European Commission: The principal executive body of the European Union with 27 members (since Brexit), one appointed by each member country) for four-year terms, overseeing the work of about 25,000 civil servants. Proposes new European legislation enacted by the European Parliament and the Council of the European Union.

Council of the European Union (formerly known as EU Council of Ministers): One minister-level official from each country (27 now) attends each meeting according to subject. Together with Parliament, the Council adopts EU legislation through regulations and directives and prepares decisions and non-binding recommendations.

European Parliament: 705 elected Members
Enacts new European legislation (more information).

European Court of Justice: Reviews the legality of acts of the EU institutions and decides whether Member States have fulfilled their obligations.

EU Economic and Social Committee: 329 advisory members, representing employers, workers (unions), and other interest groups, calls itself "the Home of Europe's Organized Civil Society." (more information)

III. The Economics of the Single European Market

A.  Trade creation and diversion (review Chapter 3). Evidence of net trade creation; trade diversion was primarily caused by the Common Agricultural Policy.

B.  Physical Barriers

Cecchini Report - border delays and paperwork impose a direct cost of some $10 billion.

1985 Schengen Group, slowly expanded borderless travel. Now includes all existing EU countries except UK and Ireland, and will include all new countries.

C.  Technical Barriers

1.   Harmonization of standards. That is, the EC would attempt to formulate

2.   1985 White Paper - "new approach" - mutual recognition and harmonization of "essential health and safety requirements which will be obligatory in all Member States."

3.   1987 SEA - qualified majority vote

D.  Fiscal Barriers - VAT Harmonization

E.   Benefits and Costs of a Single Market

1.   direct cost reductions

2.   competitive cost reduction.

3.   economies of scale.

4.   transitional unemployment and other adjustment costs

5.   Influence on external countries.

 

IV.  Common Agricultural Policy

A.  Launched in 1962, creation was based on national interests.

B.  Essentials

1.   For many years, farmer's incomes were supported by holding agricultural prices at high levels.

2.   Opened internal markets and maintained uniform internal prices.

3.   Protected European agricultural market from import competition with a system of variable levies.

4.   Export subsidies to ensure that European farmers can compete on external markets.

C.  Was more difficult to administer before single currency -- one of the reasons for the Euro.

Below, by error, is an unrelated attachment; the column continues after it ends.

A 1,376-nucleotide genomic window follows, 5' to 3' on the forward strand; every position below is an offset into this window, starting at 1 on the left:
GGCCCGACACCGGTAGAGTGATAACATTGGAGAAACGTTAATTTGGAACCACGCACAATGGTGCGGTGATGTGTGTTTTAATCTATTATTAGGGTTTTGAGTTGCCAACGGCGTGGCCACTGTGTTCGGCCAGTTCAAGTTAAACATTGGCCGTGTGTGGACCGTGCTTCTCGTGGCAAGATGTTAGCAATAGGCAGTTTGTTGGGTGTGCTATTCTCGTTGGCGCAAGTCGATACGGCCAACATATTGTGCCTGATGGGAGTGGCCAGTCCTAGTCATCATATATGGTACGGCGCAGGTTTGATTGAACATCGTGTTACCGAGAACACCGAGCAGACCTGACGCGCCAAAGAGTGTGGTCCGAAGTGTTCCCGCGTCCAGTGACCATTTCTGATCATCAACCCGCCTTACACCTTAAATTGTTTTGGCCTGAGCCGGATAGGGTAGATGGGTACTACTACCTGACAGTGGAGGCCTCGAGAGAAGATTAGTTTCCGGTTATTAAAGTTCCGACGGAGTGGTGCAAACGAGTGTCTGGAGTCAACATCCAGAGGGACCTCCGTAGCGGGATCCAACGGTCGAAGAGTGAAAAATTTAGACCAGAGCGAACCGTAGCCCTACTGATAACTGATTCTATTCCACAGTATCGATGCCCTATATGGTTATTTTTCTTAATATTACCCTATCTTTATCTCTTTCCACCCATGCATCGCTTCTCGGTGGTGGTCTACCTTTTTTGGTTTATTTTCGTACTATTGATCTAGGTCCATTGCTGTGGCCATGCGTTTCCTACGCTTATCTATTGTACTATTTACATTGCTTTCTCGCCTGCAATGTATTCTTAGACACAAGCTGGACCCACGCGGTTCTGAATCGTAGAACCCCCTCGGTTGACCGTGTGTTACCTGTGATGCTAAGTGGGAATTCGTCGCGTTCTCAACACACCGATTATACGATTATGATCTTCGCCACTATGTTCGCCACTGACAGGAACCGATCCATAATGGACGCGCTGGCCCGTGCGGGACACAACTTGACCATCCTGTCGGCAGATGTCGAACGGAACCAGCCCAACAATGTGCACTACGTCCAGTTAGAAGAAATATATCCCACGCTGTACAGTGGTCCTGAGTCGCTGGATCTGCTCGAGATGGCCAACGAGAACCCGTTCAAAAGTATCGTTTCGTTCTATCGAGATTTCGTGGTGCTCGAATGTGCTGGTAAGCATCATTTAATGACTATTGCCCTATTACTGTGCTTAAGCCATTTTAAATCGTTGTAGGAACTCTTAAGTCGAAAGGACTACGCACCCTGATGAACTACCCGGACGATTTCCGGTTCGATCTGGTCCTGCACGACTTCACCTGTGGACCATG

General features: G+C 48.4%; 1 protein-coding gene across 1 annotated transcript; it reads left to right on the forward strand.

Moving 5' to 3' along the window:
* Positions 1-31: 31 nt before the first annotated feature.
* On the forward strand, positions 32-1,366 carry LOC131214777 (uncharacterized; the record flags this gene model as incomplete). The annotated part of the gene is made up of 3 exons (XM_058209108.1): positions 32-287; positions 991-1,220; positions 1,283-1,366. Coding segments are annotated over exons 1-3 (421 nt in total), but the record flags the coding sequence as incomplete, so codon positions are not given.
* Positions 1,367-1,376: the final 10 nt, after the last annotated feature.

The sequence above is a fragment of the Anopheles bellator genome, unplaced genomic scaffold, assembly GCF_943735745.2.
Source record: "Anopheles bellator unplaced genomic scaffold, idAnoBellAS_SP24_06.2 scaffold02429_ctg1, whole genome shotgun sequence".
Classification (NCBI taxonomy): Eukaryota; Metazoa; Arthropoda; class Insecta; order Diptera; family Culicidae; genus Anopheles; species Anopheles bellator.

D.  Reform

1.   Cost, magnified by enlargement

2.   GATT/WTO

3.   Beginning in 1992, price supports were gradually replaced by direct income support for farmers (€41 billion in 2019). CAP also finances investments in agricultural infrastructure (€14 billion in 2019), so, overall, it absorbs more than1/3 of the total EU budget.

 

V. Monetary Unification

A.          History

1958    Jean Monnet proposed creation of a European Bank and Reserve Fund, a "common financial policy." EC formed a Monetary Committee

1969    Werner Report called for gradual reduction of exchange rate fluctuations among member countries, leading to full monetary union.

1972    Joint Float Agreement, created European Snake

1979    The European Monetary System (EMS) introduced European Currency Unit (ECU) and Exchange Rate Mechanism (ERM), to enable its members to fulfill the region's monetary goals. Monetary growth rates and inflation rates converged toward low German levels, less variable, but with higher unemployment rate.

1989    Delors Report - three-stage program for monetary union. Stage one, it said, would begin in 1990, and would include three major objectives: (1) efforts would be made to include all the Community currencies in the ERM, (2) EU members would remove all restrictions on international movements of capital, and (3) central bank governors would play a more active role in coordination of economic policies, devoting special attention to harmonization of inflation rates.

1991-1993 - Maastricht Treaty negotiated and ratified. Adopted three-stages of Delors report, but added details. Stage two, it said, would begin in 1994, and member states expected to (1) give independence to their individual central banks, and (2) create European Monetary Institute (EMI). In third and final stage: (1) EMS transformed into European Monetary Union (EMU), based on irrevocably fixed exchange rates and eventual adoption of a single currency; and (2) EMI becomes supranational European Central Bank (ECB. Timing dependent on convergence criteria.